You are still a very picky eater and it kinda drives me insane trying to get nutrition in you. We fall back on vitamins and “fruit” packs which are actually entirely filled with vegetables these days. (You haven't noticed yet, hehe.) To top it off, you’ve been struggling with digestive issues, and I can’t help but be paranoid that you’re going to end up with celiac disease like your momma here. We had you tested and you were negative, but I also know that the blood tests are not as sensitive in children. Right now we have you drinking almond milk instead of cow’s milk and taking a daily dose of probiotics to try to get your system back in check. Sometimes I wonder if you may be lactose intolerant - we’re still trying to figure it out. Fortunately you seem fine other than the obvious digestive systems (I’ll spare the details) and it’s not affecting your daily life or your demeanor.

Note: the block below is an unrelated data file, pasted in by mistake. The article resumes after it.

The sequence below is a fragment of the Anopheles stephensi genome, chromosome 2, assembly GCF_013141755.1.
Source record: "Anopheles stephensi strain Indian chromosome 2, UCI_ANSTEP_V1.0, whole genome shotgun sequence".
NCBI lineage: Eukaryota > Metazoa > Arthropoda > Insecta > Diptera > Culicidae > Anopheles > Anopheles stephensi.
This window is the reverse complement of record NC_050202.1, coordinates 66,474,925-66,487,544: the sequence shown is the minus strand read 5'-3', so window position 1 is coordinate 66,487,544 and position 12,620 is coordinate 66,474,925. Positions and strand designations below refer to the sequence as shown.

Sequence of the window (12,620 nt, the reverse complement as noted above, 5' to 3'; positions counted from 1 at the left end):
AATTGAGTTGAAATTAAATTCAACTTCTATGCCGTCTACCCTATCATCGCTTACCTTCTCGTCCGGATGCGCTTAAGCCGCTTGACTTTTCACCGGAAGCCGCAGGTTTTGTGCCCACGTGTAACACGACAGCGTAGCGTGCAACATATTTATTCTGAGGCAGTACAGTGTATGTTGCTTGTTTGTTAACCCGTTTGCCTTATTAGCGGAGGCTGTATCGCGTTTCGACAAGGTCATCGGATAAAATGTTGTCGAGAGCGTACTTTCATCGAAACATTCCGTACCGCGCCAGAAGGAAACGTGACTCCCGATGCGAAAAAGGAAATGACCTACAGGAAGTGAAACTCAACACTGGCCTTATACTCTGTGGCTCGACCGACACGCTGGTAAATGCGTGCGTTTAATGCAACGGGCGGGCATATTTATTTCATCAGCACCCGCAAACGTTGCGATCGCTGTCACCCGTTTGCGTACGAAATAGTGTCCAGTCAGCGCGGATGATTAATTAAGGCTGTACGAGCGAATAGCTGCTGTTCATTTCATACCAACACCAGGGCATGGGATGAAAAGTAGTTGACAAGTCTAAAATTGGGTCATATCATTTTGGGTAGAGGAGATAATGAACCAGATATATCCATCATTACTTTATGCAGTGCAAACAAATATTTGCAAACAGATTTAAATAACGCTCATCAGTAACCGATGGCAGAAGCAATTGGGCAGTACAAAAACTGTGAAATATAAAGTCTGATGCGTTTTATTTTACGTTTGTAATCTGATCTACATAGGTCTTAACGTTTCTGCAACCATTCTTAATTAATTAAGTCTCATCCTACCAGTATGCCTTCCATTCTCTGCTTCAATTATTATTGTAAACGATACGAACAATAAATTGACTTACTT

Your hair is what I would consider light brown with blonde highlights. You have brown eyes with a hint of hazel in them. You are currently getting your 2-year molars which I believe are leading to some occasional fussiness. You still have some chub on your arms and legs, but your torso has completely slimmed down and you now look fairly lean. Your torso actually seems to be very long, and so oftentimes your shirts look a little small compared to your shorts. You’re in size 18-24 month shirts, 18-24 month shorts, size 6 or 7 shoes, and (shockingly) still size 3 diapers. How you fit in size 3 diapers is beyond my comprehension, but they really do still fit. We stick 4s on you at night to help hold more pee, but it’s still 3s during the day. At your 2-year appointment on July 30th, the nurse measured your length at 35 ¾ inches, but honestly think that was a little off. I think you’re more like 35 inches. So that puts you around 63rd percentile for height according to online sources. You weighed 28 lbs 4 ½ oz (52nd percentile), and your head was 19 ¾ inches (84th percentile).